Colfax's pessimistic metaphor was followed by another long, rambling discussion of who should be on what board committee and which ad-hoc committees should be continued or changed to standing committees or dropped altogether.
In all the talk about ad hoc committees, standing committees, boards and commissions, and perhaps a new finance committee, the County employee union's suggestion last month for a management/worker committee to develop cost savings proposals — the only committee with any real value at this precarious budgetary moment — never arose.
On it went into another aimless conversation of proposed changes to the Board rules.
"If it ain't broke, why fix it?" asked Pinches. "The rules are working well. Maybe we should change the 5:30 rule (if any one supervisor declares a meeting over at 5:30pm the meeting cannot continue) but I don't think it's being abused. I'm disappointed to see all these proposed changes. There was no direction to propose any changes. There's been lots of work, but you were not directed to do that. It should stop right here. I'm not in favor of changing any rules. These rules are tried and true."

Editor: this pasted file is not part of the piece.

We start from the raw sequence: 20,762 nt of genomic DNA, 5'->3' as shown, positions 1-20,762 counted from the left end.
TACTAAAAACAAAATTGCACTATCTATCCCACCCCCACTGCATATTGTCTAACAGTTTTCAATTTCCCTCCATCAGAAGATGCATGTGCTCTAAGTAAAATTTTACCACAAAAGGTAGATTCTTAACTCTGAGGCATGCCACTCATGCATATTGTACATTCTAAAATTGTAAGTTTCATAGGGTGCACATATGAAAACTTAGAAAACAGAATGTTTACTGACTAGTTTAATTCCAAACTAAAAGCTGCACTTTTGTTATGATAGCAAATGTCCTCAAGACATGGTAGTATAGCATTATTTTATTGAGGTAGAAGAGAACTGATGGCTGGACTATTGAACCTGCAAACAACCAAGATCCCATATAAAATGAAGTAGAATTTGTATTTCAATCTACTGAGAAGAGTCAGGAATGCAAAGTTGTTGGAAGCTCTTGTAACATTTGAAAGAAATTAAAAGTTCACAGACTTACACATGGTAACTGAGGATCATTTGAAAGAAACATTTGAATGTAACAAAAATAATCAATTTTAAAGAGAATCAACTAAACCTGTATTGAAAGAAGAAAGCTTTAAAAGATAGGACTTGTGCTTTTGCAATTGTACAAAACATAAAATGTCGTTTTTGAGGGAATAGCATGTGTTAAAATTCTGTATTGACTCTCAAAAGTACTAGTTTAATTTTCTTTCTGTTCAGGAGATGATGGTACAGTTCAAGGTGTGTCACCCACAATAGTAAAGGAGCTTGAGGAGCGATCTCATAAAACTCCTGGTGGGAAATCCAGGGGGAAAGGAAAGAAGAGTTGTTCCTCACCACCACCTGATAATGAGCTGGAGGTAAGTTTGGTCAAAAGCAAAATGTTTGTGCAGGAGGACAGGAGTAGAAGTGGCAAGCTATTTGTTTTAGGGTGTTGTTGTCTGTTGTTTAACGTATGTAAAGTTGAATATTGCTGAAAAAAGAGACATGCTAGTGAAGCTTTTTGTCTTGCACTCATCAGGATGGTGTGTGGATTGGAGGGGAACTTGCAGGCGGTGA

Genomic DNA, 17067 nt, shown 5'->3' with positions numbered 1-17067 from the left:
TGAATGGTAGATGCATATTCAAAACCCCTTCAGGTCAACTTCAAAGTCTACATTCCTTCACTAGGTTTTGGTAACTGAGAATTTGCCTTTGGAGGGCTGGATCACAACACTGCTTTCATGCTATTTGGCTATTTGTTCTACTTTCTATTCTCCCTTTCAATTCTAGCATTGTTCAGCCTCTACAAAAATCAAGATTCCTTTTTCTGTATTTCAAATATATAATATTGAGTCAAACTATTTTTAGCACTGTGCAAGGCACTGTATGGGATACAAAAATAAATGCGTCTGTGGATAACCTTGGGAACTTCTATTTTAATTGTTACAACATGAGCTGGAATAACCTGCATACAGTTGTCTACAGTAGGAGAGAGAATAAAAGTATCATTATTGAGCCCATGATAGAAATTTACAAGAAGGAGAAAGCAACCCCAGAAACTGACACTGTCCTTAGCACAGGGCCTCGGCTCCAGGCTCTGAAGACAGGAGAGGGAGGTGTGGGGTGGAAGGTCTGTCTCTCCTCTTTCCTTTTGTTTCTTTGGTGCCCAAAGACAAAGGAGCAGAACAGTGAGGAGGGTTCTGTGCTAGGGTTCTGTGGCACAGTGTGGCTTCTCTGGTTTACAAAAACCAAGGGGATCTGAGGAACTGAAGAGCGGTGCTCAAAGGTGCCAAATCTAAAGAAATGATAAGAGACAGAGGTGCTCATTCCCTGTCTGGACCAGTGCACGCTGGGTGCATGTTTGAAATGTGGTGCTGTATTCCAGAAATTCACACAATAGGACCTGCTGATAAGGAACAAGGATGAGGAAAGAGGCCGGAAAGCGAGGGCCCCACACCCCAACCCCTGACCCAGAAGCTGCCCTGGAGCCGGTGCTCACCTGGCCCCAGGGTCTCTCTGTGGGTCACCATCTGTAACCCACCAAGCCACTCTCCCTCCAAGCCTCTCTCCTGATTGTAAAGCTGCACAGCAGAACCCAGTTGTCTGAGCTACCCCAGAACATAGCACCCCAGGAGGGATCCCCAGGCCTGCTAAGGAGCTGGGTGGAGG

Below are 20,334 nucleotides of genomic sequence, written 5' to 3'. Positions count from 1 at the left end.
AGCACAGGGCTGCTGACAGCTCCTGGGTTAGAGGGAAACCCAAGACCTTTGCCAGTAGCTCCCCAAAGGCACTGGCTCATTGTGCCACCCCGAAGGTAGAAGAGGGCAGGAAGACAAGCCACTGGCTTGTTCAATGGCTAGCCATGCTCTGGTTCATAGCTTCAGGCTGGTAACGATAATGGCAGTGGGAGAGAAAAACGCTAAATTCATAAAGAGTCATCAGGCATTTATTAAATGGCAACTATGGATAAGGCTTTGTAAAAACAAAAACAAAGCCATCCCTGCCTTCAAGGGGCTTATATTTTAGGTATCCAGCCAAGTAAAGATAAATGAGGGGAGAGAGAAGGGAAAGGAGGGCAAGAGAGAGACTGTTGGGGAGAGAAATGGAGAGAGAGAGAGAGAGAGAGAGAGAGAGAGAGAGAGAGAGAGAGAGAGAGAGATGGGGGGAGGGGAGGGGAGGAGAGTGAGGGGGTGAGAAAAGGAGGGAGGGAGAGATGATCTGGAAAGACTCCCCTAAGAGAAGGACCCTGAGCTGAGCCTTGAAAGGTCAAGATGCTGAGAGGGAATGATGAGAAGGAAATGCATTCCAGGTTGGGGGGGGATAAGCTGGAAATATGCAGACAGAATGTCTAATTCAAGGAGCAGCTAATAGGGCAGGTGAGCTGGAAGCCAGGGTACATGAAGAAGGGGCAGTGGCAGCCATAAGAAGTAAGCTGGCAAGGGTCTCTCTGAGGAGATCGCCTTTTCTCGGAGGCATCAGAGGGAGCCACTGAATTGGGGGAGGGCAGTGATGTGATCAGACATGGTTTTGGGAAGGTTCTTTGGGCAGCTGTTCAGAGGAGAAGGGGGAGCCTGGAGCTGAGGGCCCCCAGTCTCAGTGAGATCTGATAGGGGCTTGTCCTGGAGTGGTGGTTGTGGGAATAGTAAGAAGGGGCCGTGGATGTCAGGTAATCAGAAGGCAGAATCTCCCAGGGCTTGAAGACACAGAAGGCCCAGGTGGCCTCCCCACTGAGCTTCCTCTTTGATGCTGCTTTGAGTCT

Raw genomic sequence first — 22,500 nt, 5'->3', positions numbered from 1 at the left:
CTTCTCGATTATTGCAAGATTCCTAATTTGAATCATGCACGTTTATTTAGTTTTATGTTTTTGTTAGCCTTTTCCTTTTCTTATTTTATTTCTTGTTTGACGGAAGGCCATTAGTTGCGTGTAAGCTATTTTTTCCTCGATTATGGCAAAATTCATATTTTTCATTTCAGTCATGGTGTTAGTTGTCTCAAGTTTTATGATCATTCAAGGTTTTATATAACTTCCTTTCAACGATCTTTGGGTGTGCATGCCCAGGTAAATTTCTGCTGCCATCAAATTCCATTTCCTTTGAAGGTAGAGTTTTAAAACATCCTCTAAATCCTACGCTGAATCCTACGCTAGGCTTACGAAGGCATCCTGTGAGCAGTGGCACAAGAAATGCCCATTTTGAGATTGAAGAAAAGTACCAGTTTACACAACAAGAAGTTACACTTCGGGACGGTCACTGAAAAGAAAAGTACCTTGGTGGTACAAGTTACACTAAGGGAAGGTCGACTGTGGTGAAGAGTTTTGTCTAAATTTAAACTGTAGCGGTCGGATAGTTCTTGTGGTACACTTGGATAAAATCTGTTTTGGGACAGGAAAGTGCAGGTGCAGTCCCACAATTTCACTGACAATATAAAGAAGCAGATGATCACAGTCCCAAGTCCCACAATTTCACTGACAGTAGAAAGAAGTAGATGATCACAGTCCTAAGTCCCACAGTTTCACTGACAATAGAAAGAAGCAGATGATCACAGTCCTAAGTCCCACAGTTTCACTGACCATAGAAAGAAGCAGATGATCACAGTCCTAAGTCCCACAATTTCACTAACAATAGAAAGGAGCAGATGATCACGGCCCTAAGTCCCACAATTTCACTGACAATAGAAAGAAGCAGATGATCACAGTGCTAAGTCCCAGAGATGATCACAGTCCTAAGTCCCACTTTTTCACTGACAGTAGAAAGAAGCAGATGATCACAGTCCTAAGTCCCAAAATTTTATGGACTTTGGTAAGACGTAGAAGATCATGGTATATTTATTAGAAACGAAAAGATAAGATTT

County Counsel Nadel tried to explain that discussion of the rules was routine: "We look at them every year. It's a formality, the wording, the language, the 5:30 rule, who's in charge when the chair is absent, significant things like that. It's been reorganized to be clearer to read. The CEO has added a few more things. You can approve it or not."
Pinches repeated himself, "We should walk softly on changing rules which have worked well for years. I don't support any rule changes."
McCowen wanted a "clean version with all the proposed changes. We can adopt any or all or not. It's a clean up and clarification. These rules were adopted in 1975. People have been cobbling it together. In some areas it takes many words to say what could be said in a few."
Colfax quipped, "I think we should discuss the dress code for the next few weeks. At the moment we are tending more toward a wake. Maybe we should be more cheerful, less dark and somber."
Having drifted through the morning session and into the afternoon session, the Supervisors finally made it to a couple of serious matters, albeit without any decision on them.
McCowen pulled Item 5 from the consent Calendar — the $13.5 million three-year Medco contract with the County to provide prescription drugs for employees and retirees. Outgoing Human Resources Director Linda Clouser told the board that it costs the County $4.5 million per year to provide prescription medications to employees and retirees. Apparently, delays at Medco caused the previous contract to lapse two years ago and this new deal would cover from January 2007 to December 2009.